Thanksgiving’s changes

Thanksgiving remains visible in my rear-view mirror, tempting this account of a most unusual and memorable experience.

Betsy awoke feeling ill on the morning of the big day, which meant that we had to cancel a planned trip to Charlotte to share dinner and overnight stay with Katie, our eldest daughter, and her family. Would Betsy recover in time for us to make the trip the next day to gather with all three daughters and their families for our annual gift exchange?

Shortly before noon, I decided that sick or not, soup and toast would not do for our Thanksgiving dinner and made my way to our friendly local cafeteria, expecting to order some turkey and trimmings at the takeout window. I was in for a surprise. The parking lot was full, and a line snaked out the door. Inside, hungry people filled the place, slowly winding their way through an endless queue of humanity reminiscent of a busy weekend at Disney World.

I hurried to the second entrance, which leads to a small anteroom and a counter where one may order food to take out. The tiny space was filled with grim-faced customers who pointed me into the larger adjacent room and a line of at least 40 or so other take-out customers. I joined it at its end, grateful to be wearing comfortable shoes.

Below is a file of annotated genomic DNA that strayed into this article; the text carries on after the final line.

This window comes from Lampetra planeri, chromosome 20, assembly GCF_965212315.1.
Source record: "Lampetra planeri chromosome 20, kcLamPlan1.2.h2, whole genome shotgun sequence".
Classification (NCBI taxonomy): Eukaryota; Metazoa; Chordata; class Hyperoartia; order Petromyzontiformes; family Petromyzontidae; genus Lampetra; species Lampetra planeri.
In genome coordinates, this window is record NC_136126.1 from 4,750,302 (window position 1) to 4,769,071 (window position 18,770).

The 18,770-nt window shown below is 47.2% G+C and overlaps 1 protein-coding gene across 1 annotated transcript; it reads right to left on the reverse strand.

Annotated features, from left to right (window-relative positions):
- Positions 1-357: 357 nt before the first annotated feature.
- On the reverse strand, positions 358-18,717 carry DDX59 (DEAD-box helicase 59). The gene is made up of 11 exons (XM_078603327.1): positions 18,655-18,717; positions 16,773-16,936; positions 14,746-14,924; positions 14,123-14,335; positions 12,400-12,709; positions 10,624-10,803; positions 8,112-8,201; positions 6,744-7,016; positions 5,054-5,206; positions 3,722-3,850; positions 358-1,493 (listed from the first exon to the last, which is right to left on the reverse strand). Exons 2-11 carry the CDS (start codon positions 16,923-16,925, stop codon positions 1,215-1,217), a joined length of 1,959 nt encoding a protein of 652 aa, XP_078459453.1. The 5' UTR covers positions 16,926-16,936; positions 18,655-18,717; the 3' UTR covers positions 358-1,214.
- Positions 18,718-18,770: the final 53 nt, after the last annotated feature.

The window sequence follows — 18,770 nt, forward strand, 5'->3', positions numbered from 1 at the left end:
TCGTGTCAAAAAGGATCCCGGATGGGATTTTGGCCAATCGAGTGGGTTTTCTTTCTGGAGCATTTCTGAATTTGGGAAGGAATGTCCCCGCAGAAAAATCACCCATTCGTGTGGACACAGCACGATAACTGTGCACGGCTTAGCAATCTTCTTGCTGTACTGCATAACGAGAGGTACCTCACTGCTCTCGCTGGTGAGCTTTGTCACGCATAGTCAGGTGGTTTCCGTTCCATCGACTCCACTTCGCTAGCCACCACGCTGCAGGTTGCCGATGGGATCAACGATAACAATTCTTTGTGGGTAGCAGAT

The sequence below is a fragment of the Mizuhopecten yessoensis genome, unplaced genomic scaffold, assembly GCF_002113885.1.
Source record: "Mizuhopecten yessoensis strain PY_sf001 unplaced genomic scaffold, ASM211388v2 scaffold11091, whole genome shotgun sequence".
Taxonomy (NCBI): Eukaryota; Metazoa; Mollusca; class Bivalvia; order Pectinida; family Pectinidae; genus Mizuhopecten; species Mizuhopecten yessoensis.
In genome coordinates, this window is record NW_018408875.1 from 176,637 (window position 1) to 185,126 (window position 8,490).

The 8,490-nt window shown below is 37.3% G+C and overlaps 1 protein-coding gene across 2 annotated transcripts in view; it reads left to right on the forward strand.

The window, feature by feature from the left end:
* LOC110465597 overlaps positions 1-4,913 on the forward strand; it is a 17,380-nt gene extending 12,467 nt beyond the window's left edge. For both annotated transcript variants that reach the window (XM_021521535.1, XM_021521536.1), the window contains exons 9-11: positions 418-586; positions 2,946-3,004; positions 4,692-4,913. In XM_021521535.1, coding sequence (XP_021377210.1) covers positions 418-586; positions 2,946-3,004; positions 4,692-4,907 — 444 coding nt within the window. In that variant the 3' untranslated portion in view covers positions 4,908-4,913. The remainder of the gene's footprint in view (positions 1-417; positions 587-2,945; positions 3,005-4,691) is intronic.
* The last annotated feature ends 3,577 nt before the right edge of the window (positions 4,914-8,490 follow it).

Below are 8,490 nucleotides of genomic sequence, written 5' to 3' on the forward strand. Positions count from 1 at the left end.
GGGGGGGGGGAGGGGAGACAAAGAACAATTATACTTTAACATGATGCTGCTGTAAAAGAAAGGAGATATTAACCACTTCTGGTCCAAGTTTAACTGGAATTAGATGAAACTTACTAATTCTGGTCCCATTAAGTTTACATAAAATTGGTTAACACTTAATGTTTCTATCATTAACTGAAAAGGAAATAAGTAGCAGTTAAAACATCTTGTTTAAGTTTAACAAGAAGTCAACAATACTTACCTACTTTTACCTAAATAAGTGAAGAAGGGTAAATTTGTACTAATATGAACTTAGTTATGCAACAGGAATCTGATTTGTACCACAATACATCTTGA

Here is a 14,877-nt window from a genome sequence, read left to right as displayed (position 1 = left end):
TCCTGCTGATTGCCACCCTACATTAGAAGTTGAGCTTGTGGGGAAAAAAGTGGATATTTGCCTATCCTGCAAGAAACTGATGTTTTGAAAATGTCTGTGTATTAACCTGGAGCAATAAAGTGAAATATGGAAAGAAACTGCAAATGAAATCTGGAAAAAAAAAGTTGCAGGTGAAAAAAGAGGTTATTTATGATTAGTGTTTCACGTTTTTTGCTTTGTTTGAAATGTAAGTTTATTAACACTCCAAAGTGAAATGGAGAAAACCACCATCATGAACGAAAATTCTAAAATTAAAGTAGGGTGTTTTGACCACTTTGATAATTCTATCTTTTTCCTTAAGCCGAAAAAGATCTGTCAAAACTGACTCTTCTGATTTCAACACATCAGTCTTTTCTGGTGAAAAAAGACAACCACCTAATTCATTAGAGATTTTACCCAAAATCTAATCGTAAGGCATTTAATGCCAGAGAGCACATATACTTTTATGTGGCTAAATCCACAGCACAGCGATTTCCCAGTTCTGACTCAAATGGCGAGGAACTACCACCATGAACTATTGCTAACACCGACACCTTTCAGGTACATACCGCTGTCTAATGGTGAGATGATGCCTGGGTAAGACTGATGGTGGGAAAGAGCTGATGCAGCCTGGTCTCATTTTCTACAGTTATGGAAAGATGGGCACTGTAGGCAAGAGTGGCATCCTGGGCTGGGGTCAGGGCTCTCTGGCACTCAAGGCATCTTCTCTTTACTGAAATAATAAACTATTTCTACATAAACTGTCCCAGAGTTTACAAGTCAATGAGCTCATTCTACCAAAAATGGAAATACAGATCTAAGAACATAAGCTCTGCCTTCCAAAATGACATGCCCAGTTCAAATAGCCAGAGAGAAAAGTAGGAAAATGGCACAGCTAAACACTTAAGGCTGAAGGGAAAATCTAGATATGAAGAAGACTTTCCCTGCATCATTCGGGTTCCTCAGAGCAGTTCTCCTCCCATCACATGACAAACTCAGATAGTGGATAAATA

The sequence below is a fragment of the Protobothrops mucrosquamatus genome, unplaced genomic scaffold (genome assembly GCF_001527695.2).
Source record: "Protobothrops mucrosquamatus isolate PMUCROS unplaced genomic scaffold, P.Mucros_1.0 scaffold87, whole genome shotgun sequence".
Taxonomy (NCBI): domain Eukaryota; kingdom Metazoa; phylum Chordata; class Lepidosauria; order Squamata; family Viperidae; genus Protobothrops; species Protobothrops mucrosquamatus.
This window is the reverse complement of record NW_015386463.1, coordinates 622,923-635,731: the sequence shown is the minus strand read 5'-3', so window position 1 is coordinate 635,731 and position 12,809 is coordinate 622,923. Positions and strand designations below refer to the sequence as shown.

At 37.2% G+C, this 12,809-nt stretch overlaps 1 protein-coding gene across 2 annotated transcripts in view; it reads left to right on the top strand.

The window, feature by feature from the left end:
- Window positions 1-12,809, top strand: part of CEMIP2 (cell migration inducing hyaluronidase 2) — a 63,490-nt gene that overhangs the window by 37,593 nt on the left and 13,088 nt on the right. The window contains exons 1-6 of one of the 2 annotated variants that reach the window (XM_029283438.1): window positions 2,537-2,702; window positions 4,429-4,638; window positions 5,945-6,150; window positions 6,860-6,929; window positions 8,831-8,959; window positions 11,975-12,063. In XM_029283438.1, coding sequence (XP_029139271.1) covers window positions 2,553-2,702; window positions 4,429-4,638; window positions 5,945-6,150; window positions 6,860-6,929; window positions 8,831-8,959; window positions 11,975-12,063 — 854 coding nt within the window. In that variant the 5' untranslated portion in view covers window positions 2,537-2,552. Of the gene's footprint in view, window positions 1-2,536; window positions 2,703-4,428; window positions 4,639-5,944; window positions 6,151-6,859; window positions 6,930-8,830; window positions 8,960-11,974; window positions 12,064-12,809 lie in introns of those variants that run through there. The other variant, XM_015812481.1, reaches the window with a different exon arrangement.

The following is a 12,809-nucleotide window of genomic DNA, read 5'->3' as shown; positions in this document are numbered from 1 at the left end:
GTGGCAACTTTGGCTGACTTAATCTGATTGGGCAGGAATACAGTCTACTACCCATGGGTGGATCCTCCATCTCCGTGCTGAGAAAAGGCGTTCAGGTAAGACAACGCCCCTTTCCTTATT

My one hour and 50 minute wait for my turn to place my modest order offered me a microcosmic picture of my town in all its diversity, ethnic and otherwise. With the image of Norman Rockwell’s family gathered around a table laden with a bountiful meal in my head, I pondered the various reasons so many people might choose instead to celebrate this special day at the local cafeteria rather than at home. Lonely or unattached people, I can understand. What of all the others?

Up ahead in the distance, I could see take-out customers leaving bearing huge quantities of food, numerous plastic bags whose contents looked as if they could feed a neighborhood, let alone a family. They were heading to home, presumably.

So was I. Betsy was able to come to the table later that evening for a warmed-over turkey dinner at our family table. And together we gave thanks. Next morning, we drove to Charlotte.

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